11. October 24, 2013 at 5:02 pm | Permalink
    11

    I love this!!! I make mmf a lot, but never used tylose. Def gonna try, as it will work well in the Fla humidity!! Thx so much for sharing!!

  12. marian
    October 24, 2013 at 5:39 pm | Permalink
    12

    Thanks for the comments! xo

  13. Tami G.
    October 24, 2013 at 6:14 pm | Permalink
    13

    Thank you so much for the tutorial…you ARE an expert…I love making marshmallow fondant and basically use the same amount of ingredients noted here…I have a question though…I see lots of cakes that the fondant is very shiny. My husband read that a hair dyer is used to make it shine, some have said they brush with vodka…do you know if it’s possible and/or how to make the marshmallow fondant shine? So love your blog and all your creations…you are one of my cake heroines…I learn something from you all the time and appreciate your sharing your knowledge and skills with me.

    • marian
      October 25, 2013 at 7:39 am | Permalink
      15

      Hi Tami,
      Thanks. 🙂
      I’m actually not 100% sure on how to make it shine, although I do remember taking a class at the Bonnie Gordon College, and the flowers were steamed to make them look a bit glossy. Jacqueline Butler also did that in a Craftsy class I took by her. So the hair dryer seems like it would make sense and work too. Let me know if you try the vodka for shine, how it goes. Happy decorating!

  14. October 25, 2013 at 7:13 am | Permalink
    14

    Ohhhh when I saw these cute cups I had to smile, Marian.

    I have been making these as well this year, and I just pictured us making these together 🙂

    I also think that it was not as hard at all to make – the handles were a little tricky I thought 🙂

    Thanks for such a lovely post, I enjoyed it!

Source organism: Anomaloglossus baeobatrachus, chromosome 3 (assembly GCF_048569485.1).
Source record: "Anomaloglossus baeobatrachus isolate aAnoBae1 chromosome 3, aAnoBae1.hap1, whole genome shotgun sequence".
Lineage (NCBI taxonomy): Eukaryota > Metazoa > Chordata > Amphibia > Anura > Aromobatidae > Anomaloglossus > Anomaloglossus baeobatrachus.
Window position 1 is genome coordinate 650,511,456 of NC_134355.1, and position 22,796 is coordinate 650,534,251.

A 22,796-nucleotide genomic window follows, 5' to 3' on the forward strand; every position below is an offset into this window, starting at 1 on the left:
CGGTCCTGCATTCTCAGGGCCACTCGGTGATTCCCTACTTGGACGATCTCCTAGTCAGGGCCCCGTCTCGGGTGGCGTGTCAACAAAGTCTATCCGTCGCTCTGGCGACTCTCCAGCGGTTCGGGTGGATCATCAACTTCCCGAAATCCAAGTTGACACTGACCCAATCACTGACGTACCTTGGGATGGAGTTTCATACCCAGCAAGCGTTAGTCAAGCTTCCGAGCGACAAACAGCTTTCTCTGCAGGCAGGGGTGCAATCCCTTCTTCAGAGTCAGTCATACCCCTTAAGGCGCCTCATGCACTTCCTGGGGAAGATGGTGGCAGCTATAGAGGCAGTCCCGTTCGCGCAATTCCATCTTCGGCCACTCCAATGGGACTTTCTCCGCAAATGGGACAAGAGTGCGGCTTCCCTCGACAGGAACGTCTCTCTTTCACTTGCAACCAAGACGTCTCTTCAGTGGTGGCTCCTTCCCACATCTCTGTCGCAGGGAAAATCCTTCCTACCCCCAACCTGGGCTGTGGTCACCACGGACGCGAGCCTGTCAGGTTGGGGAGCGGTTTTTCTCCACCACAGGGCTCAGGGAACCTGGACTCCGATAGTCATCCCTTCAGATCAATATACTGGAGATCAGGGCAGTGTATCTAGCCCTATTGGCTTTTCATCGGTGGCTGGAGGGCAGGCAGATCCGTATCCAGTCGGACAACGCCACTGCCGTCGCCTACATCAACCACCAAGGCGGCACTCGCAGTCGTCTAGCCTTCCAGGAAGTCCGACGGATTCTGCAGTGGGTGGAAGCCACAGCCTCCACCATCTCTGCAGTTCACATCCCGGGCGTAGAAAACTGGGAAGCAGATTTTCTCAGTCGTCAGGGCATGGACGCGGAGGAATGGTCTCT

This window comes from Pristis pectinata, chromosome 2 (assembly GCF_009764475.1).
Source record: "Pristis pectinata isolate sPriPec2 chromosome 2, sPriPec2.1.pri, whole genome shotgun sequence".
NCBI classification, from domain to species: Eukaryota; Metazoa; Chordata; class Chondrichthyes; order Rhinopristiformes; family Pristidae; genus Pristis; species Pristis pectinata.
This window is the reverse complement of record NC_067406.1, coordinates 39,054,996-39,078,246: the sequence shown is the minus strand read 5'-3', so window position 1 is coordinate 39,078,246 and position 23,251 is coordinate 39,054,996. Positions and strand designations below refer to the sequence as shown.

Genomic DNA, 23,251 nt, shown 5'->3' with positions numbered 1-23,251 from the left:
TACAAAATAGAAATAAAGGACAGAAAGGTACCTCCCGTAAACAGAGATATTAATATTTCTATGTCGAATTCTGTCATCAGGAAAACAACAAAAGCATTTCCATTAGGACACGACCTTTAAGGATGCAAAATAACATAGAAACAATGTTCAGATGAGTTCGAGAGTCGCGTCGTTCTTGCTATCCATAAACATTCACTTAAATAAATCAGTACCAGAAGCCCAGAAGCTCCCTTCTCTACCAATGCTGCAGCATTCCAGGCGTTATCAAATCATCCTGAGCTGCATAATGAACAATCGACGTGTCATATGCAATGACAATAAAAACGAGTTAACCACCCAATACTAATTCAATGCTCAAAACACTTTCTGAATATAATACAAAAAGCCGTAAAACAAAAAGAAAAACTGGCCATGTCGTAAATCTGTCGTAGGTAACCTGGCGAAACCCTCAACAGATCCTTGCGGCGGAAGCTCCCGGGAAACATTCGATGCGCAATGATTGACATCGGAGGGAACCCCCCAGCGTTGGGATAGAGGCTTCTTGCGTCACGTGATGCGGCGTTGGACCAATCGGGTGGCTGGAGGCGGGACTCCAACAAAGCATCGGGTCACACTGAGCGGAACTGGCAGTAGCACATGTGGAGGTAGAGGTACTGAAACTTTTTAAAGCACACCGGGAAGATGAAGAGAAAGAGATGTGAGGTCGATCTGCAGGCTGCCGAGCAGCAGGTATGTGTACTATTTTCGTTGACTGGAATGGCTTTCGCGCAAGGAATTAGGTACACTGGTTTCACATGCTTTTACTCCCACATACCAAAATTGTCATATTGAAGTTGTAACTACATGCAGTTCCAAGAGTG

Much love as usual, sweetheart.
    niner 🙂

    • marian
      October 25, 2013 at 7:39 am | Permalink
      16

      Thank so much Niner, and everyone, for your comments! xo

  15. February 14, 2014 at 1:21 am | Permalink
    17

    You are seriously so talented! These have got to be the cutest cupcakes I’ve ever seen!’

  16. December 16, 2014 at 1:41 am | Permalink
    18

    so adorable!!!

  17. February 17, 2015 at 12:58 pm | Permalink
    19

    They turned out PERFECTLY adorable! Thanks for all the info., tips, and links so that I can try it myself. 🙂

  18. mkmala
    February 20, 2015 at 11:02 am | Permalink
    20

    I absolutely LOVE these and I am inspired to try these for my daughter’s birthday party in August! She will be 4 and we are having a Dollies and Me tea party!! I have never baked in my life but I just have to have these for her party! I need a little help though, have a few questions – can I make these ahead of time? How do I store them? Also, I am not making the cupcakes at home and I plan to have my local bakery make them for me and I will assemble as per your directions on your blog, will that work? Oh and last one- I am willing to try and make the fondant but if I find it too hard can I use ready made and if so which brand do u remember suggest? Thank you!:) Please help!this is such a challenge for me since I can barely make cookies out of a box!